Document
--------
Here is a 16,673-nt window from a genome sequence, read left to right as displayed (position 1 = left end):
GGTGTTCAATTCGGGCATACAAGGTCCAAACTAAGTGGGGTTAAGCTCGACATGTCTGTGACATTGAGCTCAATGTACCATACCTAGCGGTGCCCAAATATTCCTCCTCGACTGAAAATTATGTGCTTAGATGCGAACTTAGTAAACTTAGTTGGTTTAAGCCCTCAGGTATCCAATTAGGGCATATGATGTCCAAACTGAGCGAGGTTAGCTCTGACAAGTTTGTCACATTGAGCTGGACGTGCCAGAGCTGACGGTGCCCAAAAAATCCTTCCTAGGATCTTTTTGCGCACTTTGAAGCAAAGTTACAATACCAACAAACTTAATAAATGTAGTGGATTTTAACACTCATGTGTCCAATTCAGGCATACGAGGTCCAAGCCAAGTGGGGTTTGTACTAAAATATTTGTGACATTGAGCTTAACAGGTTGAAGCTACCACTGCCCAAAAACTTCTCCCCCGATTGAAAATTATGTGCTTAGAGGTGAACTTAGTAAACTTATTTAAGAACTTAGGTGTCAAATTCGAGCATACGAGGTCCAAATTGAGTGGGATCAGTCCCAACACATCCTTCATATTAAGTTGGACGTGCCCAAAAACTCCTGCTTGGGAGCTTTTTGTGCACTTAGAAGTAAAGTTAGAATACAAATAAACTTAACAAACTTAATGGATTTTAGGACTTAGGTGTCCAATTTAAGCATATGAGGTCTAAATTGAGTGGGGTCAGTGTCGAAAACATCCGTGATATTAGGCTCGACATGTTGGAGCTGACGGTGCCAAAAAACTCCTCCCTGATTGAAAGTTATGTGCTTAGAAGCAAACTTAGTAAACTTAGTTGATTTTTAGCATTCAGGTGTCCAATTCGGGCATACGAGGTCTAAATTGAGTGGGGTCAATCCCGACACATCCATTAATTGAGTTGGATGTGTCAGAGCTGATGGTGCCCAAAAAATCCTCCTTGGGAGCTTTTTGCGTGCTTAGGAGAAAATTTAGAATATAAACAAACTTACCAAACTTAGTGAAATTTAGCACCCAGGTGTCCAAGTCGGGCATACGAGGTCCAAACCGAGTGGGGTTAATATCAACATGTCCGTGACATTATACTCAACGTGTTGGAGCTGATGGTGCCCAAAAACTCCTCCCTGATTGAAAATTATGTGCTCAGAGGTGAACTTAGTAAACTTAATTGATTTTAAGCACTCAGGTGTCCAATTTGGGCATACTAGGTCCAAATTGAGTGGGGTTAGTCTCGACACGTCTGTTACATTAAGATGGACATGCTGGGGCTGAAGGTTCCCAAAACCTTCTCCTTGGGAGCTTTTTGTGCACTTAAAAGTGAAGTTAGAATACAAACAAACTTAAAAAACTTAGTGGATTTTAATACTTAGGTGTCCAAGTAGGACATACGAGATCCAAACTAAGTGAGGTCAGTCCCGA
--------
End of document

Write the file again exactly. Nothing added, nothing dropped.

Here is a 16,673-nt window from a genome sequence, read left to right as displayed (position 1 = left end):
GGTGTTCAATTCGGGCATACAAGGTCCAAACTAAGTGGGGTTAAGCTCGACATGTCTGTGACATTGAGCTCAATGTACCATACCTAGCGGTGCCCAAATATTCCTCCTCGACTGAAAATTATGTGCTTAGATGCGAACTTAGTAAACTTAGTTGGTTTAAGCCCTCAGGTATCCAATTAGGGCATATGATGTCCAAACTGAGCGAGGTTAGCTCTGACAAGTTTGTCACATTGAGCTGGACGTGCCAGAGCTGACGGTGCCCAAAAAATCCTTCCTAGGATCTTTTTGCGCACTTTGAAGCAAAGTTACAATACCAACAAACTTAATAAATGTAGTGGATTTTAACACTCATGTGTCCAATTCAGGCATACGAGGTCCAAGCCAAGTGGGGTTTGTACTAAAATATTTGTGACATTGAGCTTAACAGGTTGAAGCTACCACTGCCCAAAAACTTCTCCCCCGATTGAAAATTATGTGCTTAGAGGTGAACTTAGTAAACTTATTTAAGAACTTAGGTGTCAAATTCGAGCATACGAGGTCCAAATTGAGTGGGATCAGTCCCAACACATCCTTCATATTAAGTTGGACGTGCCCAAAAACTCCTGCTTGGGAGCTTTTTGTGCACTTAGAAGTAAAGTTAGAATACAAATAAACTTAACAAACTTAATGGATTTTAGGACTTAGGTGTCCAATTTAAGCATATGAGGTCTAAATTGAGTGGGGTCAGTGTCGAAAACATCCGTGATATTAGGCTCGACATGTTGGAGCTGACGGTGCCAAAAAACTCCTCCCTGATTGAAAGTTATGTGCTTAGAAGCAAACTTAGTAAACTTAGTTGATTTTTAGCATTCAGGTGTCCAATTCGGGCATACGAGGTCTAAATTGAGTGGGGTCAATCCCGACACATCCATTAATTGAGTTGGATGTGTCAGAGCTGATGGTGCCCAAAAAATCCTCCTTGGGAGCTTTTTGCGTGCTTAGGAGAAAATTTAGAATATAAACAAACTTACCAAACTTAGTGAAATTTAGCACCCAGGTGTCCAAGTCGGGCATACGAGGTCCAAACCGAGTGGGGTTAATATCAACATGTCCGTGACATTATACTCAACGTGTTGGAGCTGATGGTGCCCAAAAACTCCTCCCTGATTGAAAATTATGTGCTCAGAGGTGAACTTAGTAAACTTAATTGATTTTAAGCACTCAGGTGTCCAATTTGGGCATACTAGGTCCAAATTGAGTGGGGTTAGTCTCGACACGTCTGTTACATTAAGATGGACATGCTGGGGCTGAAGGTTCCCAAAACCTTCTCCTTGGGAGCTTTTTGTGCACTTAAAAGTGAAGTTAGAATACAAACAAACTTAAAAAACTTAGTGGATTTTAATACTTAGGTGTCCAAGTAGGACATACGAGATCCAAACTAAGTGAGGTCAGTCCCGA